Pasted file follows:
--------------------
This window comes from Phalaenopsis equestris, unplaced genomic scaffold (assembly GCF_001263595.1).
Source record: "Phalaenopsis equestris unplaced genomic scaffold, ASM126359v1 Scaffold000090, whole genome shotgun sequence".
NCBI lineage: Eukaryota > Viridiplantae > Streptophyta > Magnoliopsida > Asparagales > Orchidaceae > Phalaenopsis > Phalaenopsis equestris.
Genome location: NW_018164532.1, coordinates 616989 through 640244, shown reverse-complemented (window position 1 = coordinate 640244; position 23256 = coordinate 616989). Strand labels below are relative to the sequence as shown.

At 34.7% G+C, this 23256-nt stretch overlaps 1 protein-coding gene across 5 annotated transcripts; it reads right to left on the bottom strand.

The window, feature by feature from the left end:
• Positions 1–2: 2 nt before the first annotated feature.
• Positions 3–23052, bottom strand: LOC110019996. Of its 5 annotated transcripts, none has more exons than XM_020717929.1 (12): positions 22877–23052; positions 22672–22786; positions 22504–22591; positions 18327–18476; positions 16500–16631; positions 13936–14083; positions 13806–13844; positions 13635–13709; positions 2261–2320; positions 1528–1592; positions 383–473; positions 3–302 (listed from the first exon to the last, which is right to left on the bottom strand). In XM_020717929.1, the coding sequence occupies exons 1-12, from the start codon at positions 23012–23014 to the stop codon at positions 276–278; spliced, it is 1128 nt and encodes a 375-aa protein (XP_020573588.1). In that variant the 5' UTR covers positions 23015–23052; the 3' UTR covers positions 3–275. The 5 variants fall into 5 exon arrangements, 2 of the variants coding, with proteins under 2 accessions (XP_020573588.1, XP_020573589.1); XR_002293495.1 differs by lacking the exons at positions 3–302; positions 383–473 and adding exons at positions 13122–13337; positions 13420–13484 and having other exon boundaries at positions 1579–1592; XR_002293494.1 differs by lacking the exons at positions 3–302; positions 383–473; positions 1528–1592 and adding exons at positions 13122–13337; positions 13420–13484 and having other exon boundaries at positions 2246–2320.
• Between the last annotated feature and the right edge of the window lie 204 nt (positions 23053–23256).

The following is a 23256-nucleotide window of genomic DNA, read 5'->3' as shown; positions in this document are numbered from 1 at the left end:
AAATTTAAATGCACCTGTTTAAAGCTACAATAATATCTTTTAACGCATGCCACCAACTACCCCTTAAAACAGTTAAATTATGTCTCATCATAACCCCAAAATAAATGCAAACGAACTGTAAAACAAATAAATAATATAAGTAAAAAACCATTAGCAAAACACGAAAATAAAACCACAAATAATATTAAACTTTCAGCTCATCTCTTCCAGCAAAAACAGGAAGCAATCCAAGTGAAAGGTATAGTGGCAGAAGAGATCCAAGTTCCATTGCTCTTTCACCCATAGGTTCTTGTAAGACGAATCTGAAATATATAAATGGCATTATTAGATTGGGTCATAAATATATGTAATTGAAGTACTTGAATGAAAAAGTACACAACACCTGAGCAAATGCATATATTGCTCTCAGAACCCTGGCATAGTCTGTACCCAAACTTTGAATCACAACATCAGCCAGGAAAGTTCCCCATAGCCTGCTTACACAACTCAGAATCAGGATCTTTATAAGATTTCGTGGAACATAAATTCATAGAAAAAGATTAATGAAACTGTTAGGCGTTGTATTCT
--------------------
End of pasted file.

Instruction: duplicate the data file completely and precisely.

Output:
This window comes from Phalaenopsis equestris, unplaced genomic scaffold (assembly GCF_001263595.1).
Source record: "Phalaenopsis equestris unplaced genomic scaffold, ASM126359v1 Scaffold000090, whole genome shotgun sequence".
NCBI lineage: Eukaryota > Viridiplantae > Streptophyta > Magnoliopsida > Asparagales > Orchidaceae > Phalaenopsis > Phalaenopsis equestris.
Genome location: NW_018164532.1, coordinates 616989 through 640244, shown reverse-complemented (window position 1 = coordinate 640244; position 23256 = coordinate 616989). Strand labels below are relative to the sequence as shown.

At 34.7% G+C, this 23256-nt stretch overlaps 1 protein-coding gene across 5 annotated transcripts; it reads right to left on the bottom strand.

The window, feature by feature from the left end:
• Positions 1–2: 2 nt before the first annotated feature.
• Positions 3–23052, bottom strand: LOC110019996. Of its 5 annotated transcripts, none has more exons than XM_020717929.1 (12): positions 22877–23052; positions 22672–22786; positions 22504–22591; positions 18327–18476; positions 16500–16631; positions 13936–14083; positions 13806–13844; positions 13635–13709; positions 2261–2320; positions 1528–1592; positions 383–473; positions 3–302 (listed from the first exon to the last, which is right to left on the bottom strand). In XM_020717929.1, the coding sequence occupies exons 1-12, from the start codon at positions 23012–23014 to the stop codon at positions 276–278; spliced, it is 1128 nt and encodes a 375-aa protein (XP_020573588.1). In that variant the 5' UTR covers positions 23015–23052; the 3' UTR covers positions 3–275. The 5 variants fall into 5 exon arrangements, 2 of the variants coding, with proteins under 2 accessions (XP_020573588.1, XP_020573589.1); XR_002293495.1 differs by lacking the exons at positions 3–302; positions 383–473 and adding exons at positions 13122–13337; positions 13420–13484 and having other exon boundaries at positions 1579–1592; XR_002293494.1 differs by lacking the exons at positions 3–302; positions 383–473; positions 1528–1592 and adding exons at positions 13122–13337; positions 13420–13484 and having other exon boundaries at positions 2246–2320.
• Between the last annotated feature and the right edge of the window lie 204 nt (positions 23053–23256).

The following is a 23256-nucleotide window of genomic DNA, read 5'->3' as shown; positions in this document are numbered from 1 at the left end:
AAATTTAAATGCACCTGTTTAAAGCTACAATAATATCTTTTAACGCATGCCACCAACTACCCCTTAAAACAGTTAAATTATGTCTCATCATAACCCCAAAATAAATGCAAACGAACTGTAAAACAAATAAATAATATAAGTAAAAAACCATTAGCAAAACACGAAAATAAAACCACAAATAATATTAAACTTTCAGCTCATCTCTTCCAGCAAAAACAGGAAGCAATCCAAGTGAAAGGTATAGTGGCAGAAGAGATCCAAGTTCCATTGCTCTTTCACCCATAGGTTCTTGTAAGACGAATCTGAAATATATAAATGGCATTATTAGATTGGGTCATAAATATATGTAATTGAAGTACTTGAATGAAAAAGTACACAACACCTGAGCAAATGCATATATTGCTCTCAGAACCCTGGCATAGTCTGTACCCAAACTTTGAATCACAACATCAGCCAGGAAAGTTCCCCATAGCCTGCTTACACAACTCAGAATCAGGATCTTTATAAGATTTCGTGGAACATAAATTCATAGAAAAAGATTAATGAAACTGTTAGGCGTTGTATTCT